Hands-on Archaeology for Washington College Students

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Washington College students work with scientists at an Indian archaeological site  near the Patuxent River

Just about every little kid loves digging in the dirt. For anthropology major Barbara MacGuigan, it’s a passion she has yet to outgrow, and her experience this summer as part of a new archaeological collaboration between Washington College and the Lost Towns Project is only feeding that fire.

Barbara MacGuigan

“I like finding things, and the stories the artifacts can tell, and what they tell us about the people who owned them and made them. That’s really the big reason I got into archaeology,” she says. “A lot of stories get lost, and I’d like to see if we can find them again, try and piece things together and try to understand them better so we can relate to each other as humans and try not to repeat the mistakes of the past.”

MacGuigan, a rising junior, and Shannon Lawn, a rising senior who is also an anthropology major, are spending four weeks at River Farm on Jug Bay Wetlands Sanctuary, an area of the Patuxent River about 45 miles upstream from the Chesapeake Bay. Under the guidance of Julie Markin, assistant professor of anthropology, the two are helping excavate a site where Native Americans lived as many as 12,000 years ago, and which now is being threatened by higher tides and sea level rise.

Shannon Lawn examines an artifact

The site, under excavation through a collaboration of the Lost Towns Project, Anne Arundel County, the Archaeological Society of Maryland, and now Washington College, is part of a larger region of historical and archaeological significance, says Stephanie Sperling, River Farm field director.

“This is a 1,300-foot-long flood plain, and this site is continuous with Native American occupation and colonial occupation as well,” Sperling said.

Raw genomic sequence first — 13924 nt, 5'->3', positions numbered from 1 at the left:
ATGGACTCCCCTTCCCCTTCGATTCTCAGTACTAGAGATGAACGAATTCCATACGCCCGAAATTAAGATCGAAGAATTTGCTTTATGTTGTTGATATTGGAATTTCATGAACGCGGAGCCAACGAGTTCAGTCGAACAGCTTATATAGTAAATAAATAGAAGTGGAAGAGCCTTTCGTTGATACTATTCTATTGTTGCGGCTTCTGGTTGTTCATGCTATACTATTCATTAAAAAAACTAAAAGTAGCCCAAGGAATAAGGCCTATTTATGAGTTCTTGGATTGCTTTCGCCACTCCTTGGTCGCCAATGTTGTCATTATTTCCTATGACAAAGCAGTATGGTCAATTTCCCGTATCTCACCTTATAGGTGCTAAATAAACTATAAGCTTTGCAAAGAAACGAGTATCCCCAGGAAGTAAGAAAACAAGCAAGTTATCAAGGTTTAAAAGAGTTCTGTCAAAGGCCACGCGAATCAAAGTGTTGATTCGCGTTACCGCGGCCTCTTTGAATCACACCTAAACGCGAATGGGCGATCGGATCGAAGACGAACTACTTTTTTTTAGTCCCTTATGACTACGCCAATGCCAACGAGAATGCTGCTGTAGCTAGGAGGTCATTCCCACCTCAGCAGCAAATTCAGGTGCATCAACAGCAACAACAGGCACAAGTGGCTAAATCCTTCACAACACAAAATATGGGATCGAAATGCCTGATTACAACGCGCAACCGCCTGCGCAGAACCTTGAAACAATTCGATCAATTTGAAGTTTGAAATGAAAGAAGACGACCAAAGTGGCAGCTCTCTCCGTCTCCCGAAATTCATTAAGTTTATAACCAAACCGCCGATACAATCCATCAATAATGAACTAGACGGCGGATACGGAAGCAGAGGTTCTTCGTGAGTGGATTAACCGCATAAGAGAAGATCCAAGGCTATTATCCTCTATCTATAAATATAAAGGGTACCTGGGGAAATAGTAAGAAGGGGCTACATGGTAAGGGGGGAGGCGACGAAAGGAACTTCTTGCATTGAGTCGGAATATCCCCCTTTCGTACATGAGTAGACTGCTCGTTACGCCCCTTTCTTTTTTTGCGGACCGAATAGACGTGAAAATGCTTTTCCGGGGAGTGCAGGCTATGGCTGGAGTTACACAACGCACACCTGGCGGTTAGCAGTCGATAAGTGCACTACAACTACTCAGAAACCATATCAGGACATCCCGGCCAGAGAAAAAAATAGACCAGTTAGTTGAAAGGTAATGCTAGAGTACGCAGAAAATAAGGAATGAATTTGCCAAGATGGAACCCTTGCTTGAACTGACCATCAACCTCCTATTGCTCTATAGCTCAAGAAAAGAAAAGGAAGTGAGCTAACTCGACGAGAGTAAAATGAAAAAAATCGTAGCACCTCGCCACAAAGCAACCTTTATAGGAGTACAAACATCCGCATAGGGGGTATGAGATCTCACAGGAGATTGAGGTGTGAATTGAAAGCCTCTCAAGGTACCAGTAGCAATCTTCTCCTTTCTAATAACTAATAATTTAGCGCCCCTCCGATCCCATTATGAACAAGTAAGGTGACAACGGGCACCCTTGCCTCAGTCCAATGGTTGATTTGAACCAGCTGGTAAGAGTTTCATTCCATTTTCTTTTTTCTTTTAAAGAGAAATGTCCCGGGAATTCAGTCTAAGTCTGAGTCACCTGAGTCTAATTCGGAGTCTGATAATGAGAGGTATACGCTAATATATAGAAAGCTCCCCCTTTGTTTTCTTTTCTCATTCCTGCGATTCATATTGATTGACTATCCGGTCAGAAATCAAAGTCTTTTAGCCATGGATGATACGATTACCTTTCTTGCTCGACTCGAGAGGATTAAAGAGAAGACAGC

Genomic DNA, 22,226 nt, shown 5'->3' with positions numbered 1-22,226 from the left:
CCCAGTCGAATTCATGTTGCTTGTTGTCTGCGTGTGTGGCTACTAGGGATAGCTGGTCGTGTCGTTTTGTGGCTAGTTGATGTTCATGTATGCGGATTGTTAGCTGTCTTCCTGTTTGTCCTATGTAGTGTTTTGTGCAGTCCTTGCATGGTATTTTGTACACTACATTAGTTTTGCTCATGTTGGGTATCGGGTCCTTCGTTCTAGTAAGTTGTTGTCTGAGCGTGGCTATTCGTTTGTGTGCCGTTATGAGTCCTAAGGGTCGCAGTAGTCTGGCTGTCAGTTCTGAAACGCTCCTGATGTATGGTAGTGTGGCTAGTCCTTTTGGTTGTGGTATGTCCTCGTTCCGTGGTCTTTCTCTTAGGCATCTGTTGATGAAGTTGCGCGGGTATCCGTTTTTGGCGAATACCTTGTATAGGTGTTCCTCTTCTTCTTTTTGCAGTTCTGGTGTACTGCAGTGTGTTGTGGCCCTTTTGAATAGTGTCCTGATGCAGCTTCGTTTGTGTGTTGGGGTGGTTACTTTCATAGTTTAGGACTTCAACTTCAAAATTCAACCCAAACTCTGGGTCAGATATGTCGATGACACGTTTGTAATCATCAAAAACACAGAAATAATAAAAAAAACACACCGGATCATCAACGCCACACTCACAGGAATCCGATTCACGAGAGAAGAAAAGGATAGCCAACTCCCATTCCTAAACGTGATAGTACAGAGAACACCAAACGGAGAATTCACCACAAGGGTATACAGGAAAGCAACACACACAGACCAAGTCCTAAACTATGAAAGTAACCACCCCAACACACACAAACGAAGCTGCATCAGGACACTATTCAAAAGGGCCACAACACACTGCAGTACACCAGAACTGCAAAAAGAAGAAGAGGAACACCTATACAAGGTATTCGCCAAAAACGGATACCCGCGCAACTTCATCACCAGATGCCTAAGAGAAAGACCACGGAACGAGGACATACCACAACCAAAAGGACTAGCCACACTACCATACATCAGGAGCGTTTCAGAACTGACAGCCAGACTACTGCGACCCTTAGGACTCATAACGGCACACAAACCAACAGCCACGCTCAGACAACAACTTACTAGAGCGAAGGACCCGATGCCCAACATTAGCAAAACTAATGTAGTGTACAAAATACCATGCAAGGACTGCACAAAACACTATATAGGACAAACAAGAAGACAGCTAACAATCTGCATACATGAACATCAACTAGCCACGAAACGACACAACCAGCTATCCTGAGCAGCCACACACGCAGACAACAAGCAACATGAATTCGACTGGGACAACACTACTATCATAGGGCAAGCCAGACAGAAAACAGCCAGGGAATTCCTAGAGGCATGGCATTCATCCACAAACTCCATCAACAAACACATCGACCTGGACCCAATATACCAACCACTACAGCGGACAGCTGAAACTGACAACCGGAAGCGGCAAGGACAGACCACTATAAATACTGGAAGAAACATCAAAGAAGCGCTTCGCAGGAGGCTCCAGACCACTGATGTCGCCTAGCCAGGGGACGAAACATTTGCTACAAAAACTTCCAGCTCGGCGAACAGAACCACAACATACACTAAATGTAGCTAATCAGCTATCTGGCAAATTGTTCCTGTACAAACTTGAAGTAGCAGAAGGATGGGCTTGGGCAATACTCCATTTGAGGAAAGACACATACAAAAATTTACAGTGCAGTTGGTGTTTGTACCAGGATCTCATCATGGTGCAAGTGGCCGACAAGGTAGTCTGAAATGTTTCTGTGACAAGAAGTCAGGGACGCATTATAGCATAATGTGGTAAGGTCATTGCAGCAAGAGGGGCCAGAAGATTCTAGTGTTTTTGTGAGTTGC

Markin was looking for a way to engage students with her research and expand the kinds of archaeological internships available when she approached Sperling with the possibility of a long-term research collaboration. Sperling said the new partnership with Markin at Washington College will help accelerate a long-term research plan to understand the cultural landscape through the years. “Their students, resources, and academic abilities will help us understand the site in a completely different way,” Sperling said.

According to Markin, “As the employment market has become more competitive, working on a professional excavation provides our anthropology graduates the skills that will make them more marketable and gives them a leg up in terms of archaeological networking.”

For MacGuigan and Lawn, it’s an excellent opportunity to literally get their hands dirty, applying what they learn in the classroom with field techniques. Lawn says she has learned how to use a magnetometer to discern subterranean abnormalities, how to survey and lay out grids, how to open a unit—a 5-by-5 foot square which is systematically excavated—how to collect artifacts, use screens to find them, and properly identify features such as soil layer changes that are clues to the past.

Barbara MacGuigan and Julie Markin at the site

“It’s not the stereotypical internship experience you would expect,” Lawn said. “It’s more like an expanded classroom where everyone is trying to help you because they know it’s beneficial to the dig and it’s beneficial to you as a person and an archaeologist to move forward.”

Markin said the collaboration at River Farm gives the students invaluable perspective that classroom learning simply can’t provide.

“They can actually see the field methods and theories learned in a traditional classroom out here by being engaged in archaeology and developing their own research questions, and thinking ‘How can I answer this with a shovel, a window screen, and a few Sharpies?’ ’’ she said. “You don’t get that without being in the field. They have a much better appreciation of what archaeology is, and a better grasp of what they can do with that information and communicate it to the public.”

Working at the River Farm site also affords Markin a greater opportunity to explore questions about how food production moves from small-scale, household systems to intensive, large-scale systems that support chiefs and a growing elite class.

“What historical accounts of American Indian societies in the early 17th-century mid-Atlantic tell us is that not every social group inevitably moves in this direction,” Markin said. “So what we try to piece together from the archaeological record is the constellation of factors —environmental, social, religious—that come together to set a society on this path to inequality.”

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